Yesterday evening I stopped being able to stay awake at 8:00 PM and went to bed; I slept soundly till 4:30.  Breakfast followed shower.  Without the anticipated traffic I arrived twenty-five minutes early.

Holiday business continued; as of 6:00PM I’ve seen twenty patients and done (or not done) phone prescriptions for 4 more.

‘Two patients have studies pending which I hope prove me wrong.

I looked at one patient whose dermatologic problem has failed to clear for nine years, and instantly disagreed with the previous diagnosis, in part because of inadequate response to medication.  I prescribed a skin creme, handed over my card, and requested a post or email if a cure resulted.

I treated six patients non-pharmacologically. 

I lost track of the number I told to quit smoking and drinking.

I made four patients better before they left; I cured one.

I did no defensive medicine.

When I went out to eat I walked down Wellsford’s main street in the rain, glad of my duck-hunting jacket and my cap.  I heard a couple speaking Spanish outside a cafe; I threw six words into their conversation and made them smile.  I wanted to stop and chat, to find out where they were from, and the forces that had acted on them to be here in this place at this time, but I walked on so I wouldn’t breathe their cigarette smoke.

They had left  by the time I returned; the nurse departed at eight and I spent the next two hours on-line researching my next placement.  When I turned out the lights and set the alarm at ten, I had worked fifty-two hours, twenty less than I usually work on Easter weekend. 

Pouring rain lengthened the drive home by twenty percent.  With light traffic, I fought the urge to break the speed limit along the straightaways.  I arrived in Matakana, the town was dark and quiet, and, like me, tired from the long weekend.

The problems of time: crossing the equator, avoiding jet lag, caffeine as an ally, and not celebrating March 11.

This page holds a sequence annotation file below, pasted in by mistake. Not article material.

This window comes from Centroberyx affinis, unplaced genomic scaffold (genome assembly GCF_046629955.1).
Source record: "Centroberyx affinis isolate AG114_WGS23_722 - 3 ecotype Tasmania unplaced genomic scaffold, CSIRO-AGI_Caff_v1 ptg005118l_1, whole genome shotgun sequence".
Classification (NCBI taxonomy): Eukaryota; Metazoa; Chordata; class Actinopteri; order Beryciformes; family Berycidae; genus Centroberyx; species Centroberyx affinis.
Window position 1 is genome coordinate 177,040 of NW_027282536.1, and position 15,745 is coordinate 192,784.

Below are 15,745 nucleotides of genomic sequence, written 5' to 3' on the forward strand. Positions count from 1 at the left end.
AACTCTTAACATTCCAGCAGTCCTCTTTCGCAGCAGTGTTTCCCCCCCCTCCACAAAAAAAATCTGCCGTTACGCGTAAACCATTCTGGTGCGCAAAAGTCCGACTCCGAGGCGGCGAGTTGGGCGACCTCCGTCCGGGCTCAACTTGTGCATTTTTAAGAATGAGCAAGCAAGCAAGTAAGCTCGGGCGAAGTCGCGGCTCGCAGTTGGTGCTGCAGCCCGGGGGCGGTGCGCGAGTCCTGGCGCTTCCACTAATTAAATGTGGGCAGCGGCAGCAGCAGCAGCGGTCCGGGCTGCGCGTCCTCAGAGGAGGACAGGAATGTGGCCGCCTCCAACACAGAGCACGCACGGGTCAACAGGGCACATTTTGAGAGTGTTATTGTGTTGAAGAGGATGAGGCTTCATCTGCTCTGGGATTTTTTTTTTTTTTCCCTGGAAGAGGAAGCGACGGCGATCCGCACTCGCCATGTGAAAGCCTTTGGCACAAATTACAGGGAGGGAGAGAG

March 12, 2011

I messed with my internal clock,

With the advice and support of my doc.

     One late night so fine

    We crossed the Date Line,

And went for an evening walk.

Synopsis:  I’m a family practitioner from Sioux City, Iowa.  On sabbatical to avoid burnout, while my non-compete clause ticks away I’m having adventures, visiting family and friends, and working in out-of-the-way places.  Just back from a six-week assignment in Barrow, Alaska, the northernmost point in the United States, we’re now in New Zealand.

I didn’t celebrate March 11 this year.

I graduated from medical school on March 11, 1979, and every year the day evokes vivid, euphoric memories, the savor of the occasion lingering with me from the time I awaken till I fall asleep.  I remember the day, and the night that followed, well.  My brother, my father (also a physician) and I went out for Chinese afterwards; my fortune cookie said, “You will have great power over women.  Use it wisely.”

But I didn’t mark the occasion this year because I crossed the International Date Line from March 10 directly to March 12.  Most of the people on the airplane remained fast asleep, but I kept looking up at my TV screen from my Droid/Kindle book.  I watched the icon of the plane cross the line on the map at a 30 degree angle, skipping March 11 without even a feeling of turbulence.

New Zealand has one time zone and two islands. Six o’clock Sunday afternoon in Sioux City happens at the same time as Monday noon in Wellington.  The summer here ends when Iowa’s spring begins; the Vernal Equinox at home corresponds with the New Zealand Autumnal Equinox.